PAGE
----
Second-year students with a particular interest in QI and systems can also enroll in the quality improvement practicum. This elective pairs medical and nursing students and provides an opportunity to work on a QI project at a local site. In small-group sessions on campus, students start to develop skills such as writing an aim, evaluating processes, analyzing data, and recommending changes. The student teams then apply these skills in clinical settings with the assistance of a site coach. Over the years, student teams have increased routine urine screening for pregnant women, analyzed causes of delays in colonoscopy scheduling, and assessed the care of intravenous catheters on the oncology service. These student teams bring fresh eyes to the systems and processes at their sites.

In year three, Geisel students apply the foundational knowledge they gained in years one and two during core clinical rotations. For example, students who rotate on inpatient medicine at the White River Junction VA hospital, where QI is integrated into teams’ routine work, have increased pneumococcal vaccination rates, deep venous thrombosis prophylaxis, and evidence-based smoking cessation interventions. While these opportunities are not present in every clerkship at every location, we have begun to integrate this work for our resident programs which makes the important connection for our medical students.

Year four brings all students back to campus for required capstone courses that deepen their knowledge of the health care system, QI, patient safety, and safe prescribing. Health, Society, and the Professional is a required interprofessional course for all medical students. There are two components to the course. In the first component, medical students spend four weeks in teams of about 10 with a QI coach analyzing a system of care delivery, reviewing outcomes data, and presenting recommendations to the site and their student and faculty colleagues. The second component of this course comprises weekly interprofessional sessions with nursing and physician assistant students. In small and large groups, the students discuss cases that focus on ethics, innovation in health care, finance, and policy. These sessions provide an opportunity for all students from several professional schools to explore these important topics together before they enter practice together.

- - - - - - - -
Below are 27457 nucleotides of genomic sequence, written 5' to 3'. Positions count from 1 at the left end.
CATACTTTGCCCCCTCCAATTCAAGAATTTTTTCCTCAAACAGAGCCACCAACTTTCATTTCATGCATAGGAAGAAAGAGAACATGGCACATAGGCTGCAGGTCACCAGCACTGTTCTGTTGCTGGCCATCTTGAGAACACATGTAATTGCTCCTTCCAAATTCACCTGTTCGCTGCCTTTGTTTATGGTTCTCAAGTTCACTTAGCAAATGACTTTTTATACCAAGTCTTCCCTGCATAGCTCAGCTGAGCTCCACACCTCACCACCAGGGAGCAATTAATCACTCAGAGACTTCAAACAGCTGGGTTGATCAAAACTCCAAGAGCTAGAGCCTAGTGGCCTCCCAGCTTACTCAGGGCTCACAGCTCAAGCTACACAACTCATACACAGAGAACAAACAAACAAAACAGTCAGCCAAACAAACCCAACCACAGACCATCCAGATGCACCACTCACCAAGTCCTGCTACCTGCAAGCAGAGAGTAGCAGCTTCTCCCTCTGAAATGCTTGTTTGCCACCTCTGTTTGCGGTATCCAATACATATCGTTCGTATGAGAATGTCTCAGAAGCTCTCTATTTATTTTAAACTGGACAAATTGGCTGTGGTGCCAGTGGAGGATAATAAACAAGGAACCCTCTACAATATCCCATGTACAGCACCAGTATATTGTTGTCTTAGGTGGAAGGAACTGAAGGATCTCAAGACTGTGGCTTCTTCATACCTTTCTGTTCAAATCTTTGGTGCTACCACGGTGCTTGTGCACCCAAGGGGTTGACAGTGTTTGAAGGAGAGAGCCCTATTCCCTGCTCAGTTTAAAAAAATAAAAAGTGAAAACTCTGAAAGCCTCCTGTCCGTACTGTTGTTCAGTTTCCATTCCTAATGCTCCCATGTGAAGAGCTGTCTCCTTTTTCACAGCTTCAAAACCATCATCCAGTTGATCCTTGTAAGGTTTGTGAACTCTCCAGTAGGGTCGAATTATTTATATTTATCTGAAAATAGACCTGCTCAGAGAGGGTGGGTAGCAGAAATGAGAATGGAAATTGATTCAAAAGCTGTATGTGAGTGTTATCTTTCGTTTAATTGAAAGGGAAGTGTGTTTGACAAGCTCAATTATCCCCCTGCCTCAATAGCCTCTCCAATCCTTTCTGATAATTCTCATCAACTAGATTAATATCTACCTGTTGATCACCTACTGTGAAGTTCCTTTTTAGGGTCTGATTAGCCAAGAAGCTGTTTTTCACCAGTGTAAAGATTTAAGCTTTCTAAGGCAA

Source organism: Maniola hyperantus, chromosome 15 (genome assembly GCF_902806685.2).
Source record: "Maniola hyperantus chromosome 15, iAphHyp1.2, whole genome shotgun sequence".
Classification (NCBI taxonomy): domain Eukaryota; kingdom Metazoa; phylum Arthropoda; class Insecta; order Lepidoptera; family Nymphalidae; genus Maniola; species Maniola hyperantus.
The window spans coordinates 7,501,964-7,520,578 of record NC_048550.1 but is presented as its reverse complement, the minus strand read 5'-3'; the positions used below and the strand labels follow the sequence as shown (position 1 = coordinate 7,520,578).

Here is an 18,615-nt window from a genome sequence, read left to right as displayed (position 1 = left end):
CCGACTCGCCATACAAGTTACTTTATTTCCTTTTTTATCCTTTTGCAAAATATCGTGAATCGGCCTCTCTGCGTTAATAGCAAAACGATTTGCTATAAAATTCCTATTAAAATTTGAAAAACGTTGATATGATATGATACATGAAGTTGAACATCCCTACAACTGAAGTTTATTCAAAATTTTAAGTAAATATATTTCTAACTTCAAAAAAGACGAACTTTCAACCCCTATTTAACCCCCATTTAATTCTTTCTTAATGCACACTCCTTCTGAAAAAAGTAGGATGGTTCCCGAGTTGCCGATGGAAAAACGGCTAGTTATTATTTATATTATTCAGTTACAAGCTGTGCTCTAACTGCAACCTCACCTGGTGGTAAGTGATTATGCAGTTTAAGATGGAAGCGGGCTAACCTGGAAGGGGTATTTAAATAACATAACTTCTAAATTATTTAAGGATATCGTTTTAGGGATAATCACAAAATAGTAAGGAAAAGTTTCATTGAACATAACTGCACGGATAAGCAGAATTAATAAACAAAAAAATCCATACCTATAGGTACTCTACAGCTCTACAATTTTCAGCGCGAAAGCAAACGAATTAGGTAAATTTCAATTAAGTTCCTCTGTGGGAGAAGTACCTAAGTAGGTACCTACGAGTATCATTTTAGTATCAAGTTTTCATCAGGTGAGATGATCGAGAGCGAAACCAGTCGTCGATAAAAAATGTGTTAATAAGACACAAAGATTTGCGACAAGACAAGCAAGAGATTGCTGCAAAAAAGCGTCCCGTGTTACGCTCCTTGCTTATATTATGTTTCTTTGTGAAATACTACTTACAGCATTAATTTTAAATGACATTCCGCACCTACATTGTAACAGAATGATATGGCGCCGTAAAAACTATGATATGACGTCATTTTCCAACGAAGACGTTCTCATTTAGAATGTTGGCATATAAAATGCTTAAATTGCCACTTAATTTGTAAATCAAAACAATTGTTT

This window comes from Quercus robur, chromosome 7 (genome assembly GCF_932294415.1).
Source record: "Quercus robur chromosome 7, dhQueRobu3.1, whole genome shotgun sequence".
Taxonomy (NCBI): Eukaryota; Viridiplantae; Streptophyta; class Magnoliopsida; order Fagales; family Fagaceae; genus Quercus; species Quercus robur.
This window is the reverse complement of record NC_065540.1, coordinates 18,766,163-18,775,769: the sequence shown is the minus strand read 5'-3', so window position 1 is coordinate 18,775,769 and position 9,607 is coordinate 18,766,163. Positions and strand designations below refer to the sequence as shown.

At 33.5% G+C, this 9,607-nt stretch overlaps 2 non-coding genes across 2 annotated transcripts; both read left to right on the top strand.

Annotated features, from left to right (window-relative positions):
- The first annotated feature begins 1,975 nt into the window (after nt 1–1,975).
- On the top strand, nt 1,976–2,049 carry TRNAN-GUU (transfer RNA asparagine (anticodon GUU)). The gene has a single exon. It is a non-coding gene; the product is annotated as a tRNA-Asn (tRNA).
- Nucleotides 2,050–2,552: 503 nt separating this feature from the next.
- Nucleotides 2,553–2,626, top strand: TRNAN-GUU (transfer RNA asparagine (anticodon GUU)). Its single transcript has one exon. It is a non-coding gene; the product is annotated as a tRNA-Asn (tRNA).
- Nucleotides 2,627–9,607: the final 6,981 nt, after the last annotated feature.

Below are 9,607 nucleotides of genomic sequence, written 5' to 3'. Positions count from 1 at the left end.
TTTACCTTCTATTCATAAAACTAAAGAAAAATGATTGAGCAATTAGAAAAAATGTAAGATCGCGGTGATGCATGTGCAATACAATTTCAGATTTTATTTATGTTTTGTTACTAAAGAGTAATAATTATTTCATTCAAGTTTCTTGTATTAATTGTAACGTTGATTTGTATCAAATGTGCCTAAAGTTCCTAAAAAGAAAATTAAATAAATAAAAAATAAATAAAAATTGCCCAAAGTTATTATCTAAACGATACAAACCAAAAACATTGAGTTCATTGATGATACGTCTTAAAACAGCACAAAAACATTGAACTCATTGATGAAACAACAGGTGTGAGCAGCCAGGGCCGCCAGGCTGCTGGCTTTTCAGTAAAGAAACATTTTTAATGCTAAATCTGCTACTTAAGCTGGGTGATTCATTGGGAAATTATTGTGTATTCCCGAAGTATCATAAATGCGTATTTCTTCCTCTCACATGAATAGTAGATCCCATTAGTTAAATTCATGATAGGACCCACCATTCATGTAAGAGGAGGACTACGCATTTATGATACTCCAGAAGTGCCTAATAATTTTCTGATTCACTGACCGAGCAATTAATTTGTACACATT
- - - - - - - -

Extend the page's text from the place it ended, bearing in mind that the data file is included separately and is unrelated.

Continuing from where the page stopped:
In the coming years, we are preparing for the next iteration of the Geisel curriculum. Our redesigned curriculum will include four required core courses for all students. Each spans four years and requires about 80 hours of curriculum time. The courses will provide a depth and breadth of knowledge and skills in critical appraisal of health care literature and evidence, design and improvement of systems, leadership in health care, and the contextual factors that impact the delivery of care for patients and populations.

We recognize that unprecedented progress in biomedical science and the tremendous pressures to contain the cost of care have transformed care delivery and the practice of medicine. This has placed greater urgency on translating research and evidence into practice and, at the same time, has fostered disparities in quality of and access to health care. It is no longer sufficient for physicians to be competent only in the biomedical and clinical sciences; they must understand the system of care in which they work, collaborate with all professionals on the health care team, and help improve the quality, safety, and value of care. From the bench to the bedside to the community and beyond, leaders are needed who can think critically, innovate creatively, and work collaboratively to realize high-quality evidence-based health care in the US and worldwide. We believe that Geisel is positioned to prepare students as leaders with the knowledge, skills, and experience necessary to address these challenges.


Virtual Mentor. 2014;16(2):108-110.



The viewpoints expressed in this article are those of the author(s) and do not necessarily reflect the views and policies of the AMA.